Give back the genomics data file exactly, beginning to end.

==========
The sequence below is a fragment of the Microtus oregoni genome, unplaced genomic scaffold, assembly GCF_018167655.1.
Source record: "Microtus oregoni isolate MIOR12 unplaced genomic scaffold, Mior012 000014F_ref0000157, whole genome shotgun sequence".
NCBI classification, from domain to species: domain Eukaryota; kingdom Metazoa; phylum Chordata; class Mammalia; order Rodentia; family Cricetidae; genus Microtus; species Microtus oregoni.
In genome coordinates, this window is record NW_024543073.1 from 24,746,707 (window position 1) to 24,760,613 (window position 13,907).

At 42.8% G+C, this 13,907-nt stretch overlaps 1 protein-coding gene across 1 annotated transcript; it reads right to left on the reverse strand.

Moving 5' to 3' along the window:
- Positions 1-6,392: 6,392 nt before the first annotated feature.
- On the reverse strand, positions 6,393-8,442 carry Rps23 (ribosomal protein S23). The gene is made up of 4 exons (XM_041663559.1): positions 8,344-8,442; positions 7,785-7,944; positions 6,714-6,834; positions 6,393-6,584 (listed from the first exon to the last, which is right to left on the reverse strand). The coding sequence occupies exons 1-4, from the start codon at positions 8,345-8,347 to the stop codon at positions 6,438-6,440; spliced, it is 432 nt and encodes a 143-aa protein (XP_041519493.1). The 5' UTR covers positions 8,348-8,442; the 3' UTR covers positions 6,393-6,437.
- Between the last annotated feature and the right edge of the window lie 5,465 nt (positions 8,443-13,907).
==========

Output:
The sequence below is a fragment of the Microtus oregoni genome, unplaced genomic scaffold, assembly GCF_018167655.1.
Source record: "Microtus oregoni isolate MIOR12 unplaced genomic scaffold, Mior012 000014F_ref0000157, whole genome shotgun sequence".
NCBI classification, from domain to species: domain Eukaryota; kingdom Metazoa; phylum Chordata; class Mammalia; order Rodentia; family Cricetidae; genus Microtus; species Microtus oregoni.
In genome coordinates, this window is record NW_024543073.1 from 24,746,707 (window position 1) to 24,760,613 (window position 13,907).

At 42.8% G+C, this 13,907-nt stretch overlaps 1 protein-coding gene across 1 annotated transcript; it reads right to left on the reverse strand.

Moving 5' to 3' along the window:
- Positions 1-6,392: 6,392 nt before the first annotated feature.
- On the reverse strand, positions 6,393-8,442 carry Rps23 (ribosomal protein S23). The gene is made up of 4 exons (XM_041663559.1): positions 8,344-8,442; positions 7,785-7,944; positions 6,714-6,834; positions 6,393-6,584 (listed from the first exon to the last, which is right to left on the reverse strand). The coding sequence occupies exons 1-4, from the start codon at positions 8,345-8,347 to the stop codon at positions 6,438-6,440; spliced, it is 432 nt and encodes a 143-aa protein (XP_041519493.1). The 5' UTR covers positions 8,348-8,442; the 3' UTR covers positions 6,393-6,437.
- Between the last annotated feature and the right edge of the window lie 5,465 nt (positions 8,443-13,907).